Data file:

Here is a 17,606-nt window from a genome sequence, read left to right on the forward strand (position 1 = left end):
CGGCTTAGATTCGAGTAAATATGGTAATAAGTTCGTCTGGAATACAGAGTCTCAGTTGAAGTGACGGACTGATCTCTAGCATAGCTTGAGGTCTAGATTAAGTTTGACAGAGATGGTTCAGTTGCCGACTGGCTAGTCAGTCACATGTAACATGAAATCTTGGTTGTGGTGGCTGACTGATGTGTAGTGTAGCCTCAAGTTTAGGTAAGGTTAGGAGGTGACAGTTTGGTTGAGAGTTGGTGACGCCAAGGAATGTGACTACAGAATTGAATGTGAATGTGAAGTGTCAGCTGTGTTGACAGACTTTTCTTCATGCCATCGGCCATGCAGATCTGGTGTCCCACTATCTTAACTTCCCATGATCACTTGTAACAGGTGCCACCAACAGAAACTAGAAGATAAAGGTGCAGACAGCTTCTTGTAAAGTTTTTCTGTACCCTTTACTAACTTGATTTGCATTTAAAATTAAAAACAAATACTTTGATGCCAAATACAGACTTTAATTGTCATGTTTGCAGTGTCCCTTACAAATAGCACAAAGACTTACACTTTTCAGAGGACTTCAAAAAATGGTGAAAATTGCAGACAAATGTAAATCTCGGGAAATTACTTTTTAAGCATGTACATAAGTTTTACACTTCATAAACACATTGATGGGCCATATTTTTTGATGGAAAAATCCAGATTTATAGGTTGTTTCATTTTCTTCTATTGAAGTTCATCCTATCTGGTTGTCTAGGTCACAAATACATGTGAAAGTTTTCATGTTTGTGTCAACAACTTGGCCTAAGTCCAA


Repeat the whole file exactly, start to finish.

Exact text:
Here is a 17,606-nt window from a genome sequence, read left to right on the forward strand (position 1 = left end):
CGGCTTAGATTCGAGTAAATATGGTAATAAGTTCGTCTGGAATACAGAGTCTCAGTTGAAGTGACGGACTGATCTCTAGCATAGCTTGAGGTCTAGATTAAGTTTGACAGAGATGGTTCAGTTGCCGACTGGCTAGTCAGTCACATGTAACATGAAATCTTGGTTGTGGTGGCTGACTGATGTGTAGTGTAGCCTCAAGTTTAGGTAAGGTTAGGAGGTGACAGTTTGGTTGAGAGTTGGTGACGCCAAGGAATGTGACTACAGAATTGAATGTGAATGTGAAGTGTCAGCTGTGTTGACAGACTTTTCTTCATGCCATCGGCCATGCAGATCTGGTGTCCCACTATCTTAACTTCCCATGATCACTTGTAACAGGTGCCACCAACAGAAACTAGAAGATAAAGGTGCAGACAGCTTCTTGTAAAGTTTTTCTGTACCCTTTACTAACTTGATTTGCATTTAAAATTAAAAACAAATACTTTGATGCCAAATACAGACTTTAATTGTCATGTTTGCAGTGTCCCTTACAAATAGCACAAAGACTTACACTTTTCAGAGGACTTCAAAAAATGGTGAAAATTGCAGACAAATGTAAATCTCGGGAAATTACTTTTTAAGCATGTACATAAGTTTTACACTTCATAAACACATTGATGGGCCATATTTTTTGATGGAAAAATCCAGATTTATAGGTTGTTTCATTTTCTTCTATTGAAGTTCATCCTATCTGGTTGTCTAGGTCACAAATACATGTGAAAGTTTTCATGTTTGTGTCAACAACTTGGCCTAAGTCCAA